Oil rises above US$80, Saudi Arabia plans output increase

Marco Green
October 23, 2018

"There is no intention", Saudi Arabia's Minister of Energy Khalid al-Falih told TASS news agency when asked whether the kingdom could impose the 1973-style oil embargo.

"But Saudi Arabia is a very responsible country, for decades we used our oil policy as (a) responsible economic tool and isolated it from politics", al-Falih said. He added that Riyadh had capacity to increase output to 12 million bpd and Gulf OPEC ally, the United Arab Emirates, could add a further 200,000 bpd.

Saudi energy minister says his country would not be able to compensate for possible oil disappearance from global markets once the USA re-imposes its sanctions against Iran.

According to the "secret" Israeli document, carried by Hadashot TV and later reported by The Times of Israel, at an Iran-Russia-Turkey summit in Tehran in September-hosted by Iranian President Hassan Rouhani and attended by Russia's President Vladimir Putin-Iran and Russia cut a deal, under which Iran would export crude oil to Russia via the Caspian Sea, Russia would refine the oil in its refineries, and then export the products worldwide.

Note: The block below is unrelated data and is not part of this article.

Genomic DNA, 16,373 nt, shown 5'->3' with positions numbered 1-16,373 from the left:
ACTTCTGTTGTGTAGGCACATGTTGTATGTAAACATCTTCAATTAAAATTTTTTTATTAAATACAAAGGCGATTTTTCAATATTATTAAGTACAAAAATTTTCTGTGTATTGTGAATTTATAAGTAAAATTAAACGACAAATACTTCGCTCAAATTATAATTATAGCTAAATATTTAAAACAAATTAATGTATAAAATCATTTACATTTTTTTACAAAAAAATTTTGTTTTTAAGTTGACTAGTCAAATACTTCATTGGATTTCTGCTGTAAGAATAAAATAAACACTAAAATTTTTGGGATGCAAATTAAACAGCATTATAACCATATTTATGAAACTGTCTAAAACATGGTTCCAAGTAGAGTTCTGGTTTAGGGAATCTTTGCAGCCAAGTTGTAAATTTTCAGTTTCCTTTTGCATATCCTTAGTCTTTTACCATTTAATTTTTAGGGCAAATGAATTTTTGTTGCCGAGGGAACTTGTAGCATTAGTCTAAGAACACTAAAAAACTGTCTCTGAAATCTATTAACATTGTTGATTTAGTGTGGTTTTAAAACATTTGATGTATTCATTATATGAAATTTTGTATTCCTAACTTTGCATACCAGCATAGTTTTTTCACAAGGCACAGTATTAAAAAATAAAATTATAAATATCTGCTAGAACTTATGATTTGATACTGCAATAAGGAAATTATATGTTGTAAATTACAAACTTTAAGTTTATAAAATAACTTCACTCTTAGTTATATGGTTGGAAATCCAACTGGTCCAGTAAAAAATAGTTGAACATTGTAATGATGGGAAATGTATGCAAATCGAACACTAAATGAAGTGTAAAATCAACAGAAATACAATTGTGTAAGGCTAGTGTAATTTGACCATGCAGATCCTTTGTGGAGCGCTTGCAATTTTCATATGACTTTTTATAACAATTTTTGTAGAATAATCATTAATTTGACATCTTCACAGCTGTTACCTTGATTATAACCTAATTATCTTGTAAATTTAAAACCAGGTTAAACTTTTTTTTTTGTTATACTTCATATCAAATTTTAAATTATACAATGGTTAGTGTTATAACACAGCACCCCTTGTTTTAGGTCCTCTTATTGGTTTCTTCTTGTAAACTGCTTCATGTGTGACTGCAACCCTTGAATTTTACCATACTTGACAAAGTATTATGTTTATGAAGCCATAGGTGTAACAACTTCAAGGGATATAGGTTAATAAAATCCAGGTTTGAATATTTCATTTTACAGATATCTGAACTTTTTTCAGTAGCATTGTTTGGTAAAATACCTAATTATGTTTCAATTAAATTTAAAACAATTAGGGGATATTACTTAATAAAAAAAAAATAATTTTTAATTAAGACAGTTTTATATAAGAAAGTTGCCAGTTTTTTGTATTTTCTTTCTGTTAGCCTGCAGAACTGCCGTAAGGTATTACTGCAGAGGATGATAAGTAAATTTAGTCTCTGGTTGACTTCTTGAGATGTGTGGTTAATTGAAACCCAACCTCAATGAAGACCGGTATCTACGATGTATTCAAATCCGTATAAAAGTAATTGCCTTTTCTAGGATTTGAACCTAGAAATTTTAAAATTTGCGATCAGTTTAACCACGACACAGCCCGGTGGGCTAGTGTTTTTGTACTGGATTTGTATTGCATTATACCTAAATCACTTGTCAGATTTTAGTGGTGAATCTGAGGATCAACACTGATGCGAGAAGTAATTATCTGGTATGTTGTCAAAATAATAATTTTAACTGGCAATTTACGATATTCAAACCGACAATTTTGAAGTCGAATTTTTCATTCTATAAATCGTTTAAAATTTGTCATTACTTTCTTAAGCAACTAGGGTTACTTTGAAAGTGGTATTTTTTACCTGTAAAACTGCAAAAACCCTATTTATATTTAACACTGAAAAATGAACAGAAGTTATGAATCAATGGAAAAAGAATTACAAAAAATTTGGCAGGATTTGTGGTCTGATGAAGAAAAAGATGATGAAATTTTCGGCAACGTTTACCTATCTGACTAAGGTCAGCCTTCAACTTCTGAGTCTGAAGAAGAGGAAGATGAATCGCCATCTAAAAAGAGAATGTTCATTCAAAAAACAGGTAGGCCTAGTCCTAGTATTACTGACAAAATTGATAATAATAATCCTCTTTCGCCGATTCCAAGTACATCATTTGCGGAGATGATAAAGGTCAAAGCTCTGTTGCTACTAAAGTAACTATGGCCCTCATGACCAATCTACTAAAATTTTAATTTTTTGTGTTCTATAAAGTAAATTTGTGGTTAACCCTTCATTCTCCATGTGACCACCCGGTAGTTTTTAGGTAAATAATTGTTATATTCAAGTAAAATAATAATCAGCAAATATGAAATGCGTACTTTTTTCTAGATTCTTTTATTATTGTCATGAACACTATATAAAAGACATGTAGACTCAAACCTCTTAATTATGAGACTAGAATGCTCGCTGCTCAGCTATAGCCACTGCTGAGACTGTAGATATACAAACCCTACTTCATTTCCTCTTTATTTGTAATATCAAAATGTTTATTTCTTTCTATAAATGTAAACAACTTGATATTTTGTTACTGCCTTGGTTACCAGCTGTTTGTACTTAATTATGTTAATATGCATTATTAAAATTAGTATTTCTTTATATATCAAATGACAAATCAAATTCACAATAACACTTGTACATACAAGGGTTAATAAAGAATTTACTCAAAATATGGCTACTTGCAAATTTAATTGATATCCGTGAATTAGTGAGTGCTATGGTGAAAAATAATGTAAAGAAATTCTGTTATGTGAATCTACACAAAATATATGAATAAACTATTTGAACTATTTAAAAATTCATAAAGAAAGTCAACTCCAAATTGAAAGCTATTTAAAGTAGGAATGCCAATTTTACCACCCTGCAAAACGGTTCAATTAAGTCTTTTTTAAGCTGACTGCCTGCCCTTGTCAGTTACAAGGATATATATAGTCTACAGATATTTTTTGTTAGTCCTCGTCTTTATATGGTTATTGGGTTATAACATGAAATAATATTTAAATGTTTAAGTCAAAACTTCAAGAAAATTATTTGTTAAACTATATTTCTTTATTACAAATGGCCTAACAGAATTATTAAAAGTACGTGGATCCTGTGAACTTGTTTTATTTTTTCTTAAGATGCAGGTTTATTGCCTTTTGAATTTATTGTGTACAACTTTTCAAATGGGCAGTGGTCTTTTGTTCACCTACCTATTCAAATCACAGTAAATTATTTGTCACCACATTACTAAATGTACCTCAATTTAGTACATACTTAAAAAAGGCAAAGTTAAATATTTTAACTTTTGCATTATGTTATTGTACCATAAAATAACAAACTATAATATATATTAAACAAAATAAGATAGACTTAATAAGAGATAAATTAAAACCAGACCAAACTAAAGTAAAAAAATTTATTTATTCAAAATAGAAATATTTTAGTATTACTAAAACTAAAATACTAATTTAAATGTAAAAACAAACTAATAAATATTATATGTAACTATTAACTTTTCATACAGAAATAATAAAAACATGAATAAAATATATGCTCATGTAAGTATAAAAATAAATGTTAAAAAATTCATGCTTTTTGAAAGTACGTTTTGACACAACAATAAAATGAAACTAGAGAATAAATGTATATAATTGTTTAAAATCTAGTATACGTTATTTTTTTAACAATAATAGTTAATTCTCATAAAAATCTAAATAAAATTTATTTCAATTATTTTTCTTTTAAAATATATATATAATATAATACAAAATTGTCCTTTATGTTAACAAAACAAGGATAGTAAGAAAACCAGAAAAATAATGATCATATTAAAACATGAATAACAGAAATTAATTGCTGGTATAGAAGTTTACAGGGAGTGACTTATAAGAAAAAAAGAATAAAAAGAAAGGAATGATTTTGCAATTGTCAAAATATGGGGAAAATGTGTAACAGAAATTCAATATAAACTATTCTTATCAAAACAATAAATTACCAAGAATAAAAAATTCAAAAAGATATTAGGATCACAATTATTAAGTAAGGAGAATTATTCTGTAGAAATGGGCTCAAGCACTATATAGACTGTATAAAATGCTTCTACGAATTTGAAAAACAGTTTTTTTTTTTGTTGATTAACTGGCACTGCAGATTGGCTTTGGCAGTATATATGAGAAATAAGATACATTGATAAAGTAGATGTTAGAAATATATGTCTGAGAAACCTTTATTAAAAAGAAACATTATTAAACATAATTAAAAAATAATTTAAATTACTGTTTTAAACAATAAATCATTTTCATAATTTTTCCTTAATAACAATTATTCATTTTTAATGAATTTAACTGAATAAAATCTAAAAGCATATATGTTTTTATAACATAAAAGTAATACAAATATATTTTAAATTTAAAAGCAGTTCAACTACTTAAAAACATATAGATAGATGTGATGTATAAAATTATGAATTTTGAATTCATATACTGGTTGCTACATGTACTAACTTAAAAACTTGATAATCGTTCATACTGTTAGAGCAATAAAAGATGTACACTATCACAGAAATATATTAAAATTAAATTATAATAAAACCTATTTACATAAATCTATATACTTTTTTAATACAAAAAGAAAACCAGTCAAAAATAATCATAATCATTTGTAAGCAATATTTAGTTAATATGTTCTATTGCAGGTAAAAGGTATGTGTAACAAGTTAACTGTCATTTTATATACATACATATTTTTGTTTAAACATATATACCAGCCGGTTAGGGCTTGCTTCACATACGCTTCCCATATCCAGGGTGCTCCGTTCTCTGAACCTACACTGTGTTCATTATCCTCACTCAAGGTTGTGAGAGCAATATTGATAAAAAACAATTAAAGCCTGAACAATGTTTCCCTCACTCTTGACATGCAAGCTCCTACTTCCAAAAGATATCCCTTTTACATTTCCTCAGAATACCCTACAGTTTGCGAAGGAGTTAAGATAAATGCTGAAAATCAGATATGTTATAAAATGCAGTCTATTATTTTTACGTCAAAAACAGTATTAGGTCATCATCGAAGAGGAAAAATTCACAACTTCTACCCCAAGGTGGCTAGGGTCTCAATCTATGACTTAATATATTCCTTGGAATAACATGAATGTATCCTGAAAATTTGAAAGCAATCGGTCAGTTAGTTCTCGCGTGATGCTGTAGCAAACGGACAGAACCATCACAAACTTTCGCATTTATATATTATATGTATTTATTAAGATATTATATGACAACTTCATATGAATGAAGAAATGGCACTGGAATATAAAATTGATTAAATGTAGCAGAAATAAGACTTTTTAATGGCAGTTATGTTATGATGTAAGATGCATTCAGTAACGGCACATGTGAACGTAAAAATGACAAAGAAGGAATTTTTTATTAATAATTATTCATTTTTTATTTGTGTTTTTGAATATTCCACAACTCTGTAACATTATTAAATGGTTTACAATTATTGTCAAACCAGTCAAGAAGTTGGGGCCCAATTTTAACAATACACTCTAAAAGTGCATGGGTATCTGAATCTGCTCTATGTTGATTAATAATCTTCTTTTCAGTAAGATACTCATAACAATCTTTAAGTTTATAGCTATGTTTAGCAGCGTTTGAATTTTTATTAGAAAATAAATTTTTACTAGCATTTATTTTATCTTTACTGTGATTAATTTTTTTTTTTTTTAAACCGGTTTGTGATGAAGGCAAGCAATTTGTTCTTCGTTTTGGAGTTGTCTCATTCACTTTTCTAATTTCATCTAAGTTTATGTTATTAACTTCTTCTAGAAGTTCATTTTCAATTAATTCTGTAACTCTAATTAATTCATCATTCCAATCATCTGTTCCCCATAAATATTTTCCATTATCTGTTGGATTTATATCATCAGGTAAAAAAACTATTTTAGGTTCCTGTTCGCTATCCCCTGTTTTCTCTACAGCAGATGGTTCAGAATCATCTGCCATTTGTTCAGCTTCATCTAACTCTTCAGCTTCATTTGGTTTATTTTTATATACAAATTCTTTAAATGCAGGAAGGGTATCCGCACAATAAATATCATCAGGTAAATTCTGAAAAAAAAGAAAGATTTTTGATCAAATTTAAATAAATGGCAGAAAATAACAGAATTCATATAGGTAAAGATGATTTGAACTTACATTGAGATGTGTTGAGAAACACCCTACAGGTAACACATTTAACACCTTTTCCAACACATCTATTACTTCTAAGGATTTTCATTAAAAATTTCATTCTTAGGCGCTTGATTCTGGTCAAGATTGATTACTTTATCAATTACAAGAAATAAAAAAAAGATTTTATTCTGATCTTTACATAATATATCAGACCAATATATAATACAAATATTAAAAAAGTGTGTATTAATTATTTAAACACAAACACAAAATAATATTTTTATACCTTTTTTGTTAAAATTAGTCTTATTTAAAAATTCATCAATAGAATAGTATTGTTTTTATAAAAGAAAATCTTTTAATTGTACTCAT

Brent crude futures were up 3 cents at $79.81 a barrel at 11:54 a.m. EDT, while U.S. West Texas Intermediate (WTI) was down 15 cents, or 0.2 per cent, at $68.97.

Offered at 5-day EMA earlier today, WTI is now trading below the 61.8% Fib R of August-October rally.

The discount of US front-month futures below the second-month rose to 25 cents, its highest since November 2017. The kingdom, the world's largest oil exporter, pledged to retaliate against any sanctions with "bigger measures".

Additionally, U.S. Treasury Secretary Steve Mnuchin, visiting Israel this week, said on Sunday that it will be hard for countries to receive waivers on Iran oil sanctions.

USA sanctions against Iran's oil exports are due to kick off on 4th November, with Washington pressuring governments and companies worldwide to fall in line and cut imports from the West Asian nation.

"As far as next year's supply/demand balance is concerned, it's not justified for them (Saudi Arabia) to increase production", PVM Oil Associates strategist Tamas Varga said.

While Saudi Arabia is intent on making up for lost barrels, the outlook for demand next year is deteriorating.

OPEC itself estimates demand for its crude will fall to an average of 31.8 million bpd next year, from an average 32.8 million bpd this year.

Other reports by Click Lancashire

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